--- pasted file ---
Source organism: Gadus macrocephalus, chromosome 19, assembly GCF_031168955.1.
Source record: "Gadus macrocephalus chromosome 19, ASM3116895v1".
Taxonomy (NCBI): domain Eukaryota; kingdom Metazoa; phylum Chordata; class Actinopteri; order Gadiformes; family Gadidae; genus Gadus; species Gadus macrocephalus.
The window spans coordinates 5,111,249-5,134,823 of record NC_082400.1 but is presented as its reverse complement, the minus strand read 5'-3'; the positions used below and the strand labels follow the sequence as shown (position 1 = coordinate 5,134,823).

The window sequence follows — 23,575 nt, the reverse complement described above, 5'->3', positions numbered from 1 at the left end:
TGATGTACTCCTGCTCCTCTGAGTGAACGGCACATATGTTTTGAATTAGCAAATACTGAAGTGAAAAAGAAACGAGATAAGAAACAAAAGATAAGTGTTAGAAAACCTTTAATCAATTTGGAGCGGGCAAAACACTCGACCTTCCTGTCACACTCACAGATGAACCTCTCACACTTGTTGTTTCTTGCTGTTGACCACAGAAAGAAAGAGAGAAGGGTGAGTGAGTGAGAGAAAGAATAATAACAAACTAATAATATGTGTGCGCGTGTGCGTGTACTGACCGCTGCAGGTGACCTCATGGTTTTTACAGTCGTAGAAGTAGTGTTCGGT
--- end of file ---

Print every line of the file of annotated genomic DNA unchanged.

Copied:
Source organism: Gadus macrocephalus, chromosome 19, assembly GCF_031168955.1.
Source record: "Gadus macrocephalus chromosome 19, ASM3116895v1".
Taxonomy (NCBI): domain Eukaryota; kingdom Metazoa; phylum Chordata; class Actinopteri; order Gadiformes; family Gadidae; genus Gadus; species Gadus macrocephalus.
The window spans coordinates 5,111,249-5,134,823 of record NC_082400.1 but is presented as its reverse complement, the minus strand read 5'-3'; the positions used below and the strand labels follow the sequence as shown (position 1 = coordinate 5,134,823).

The window sequence follows — 23,575 nt, the reverse complement described above, 5'->3', positions numbered from 1 at the left end:
TGATGTACTCCTGCTCCTCTGAGTGAACGGCACATATGTTTTGAATTAGCAAATACTGAAGTGAAAAAGAAACGAGATAAGAAACAAAAGATAAGTGTTAGAAAACCTTTAATCAATTTGGAGCGGGCAAAACACTCGACCTTCCTGTCACACTCACAGATGAACCTCTCACACTTGTTGTTTCTTGCTGTTGACCACAGAAAGAAAGAGAGAAGGGTGAGTGAGTGAGAGAAAGAATAATAACAAACTAATAATATGTGTGCGCGTGTGCGTGTACTGACCGCTGCAGGTGACCTCATGGTTTTTACAGTCGTAGAAGTAGTGTTCGGT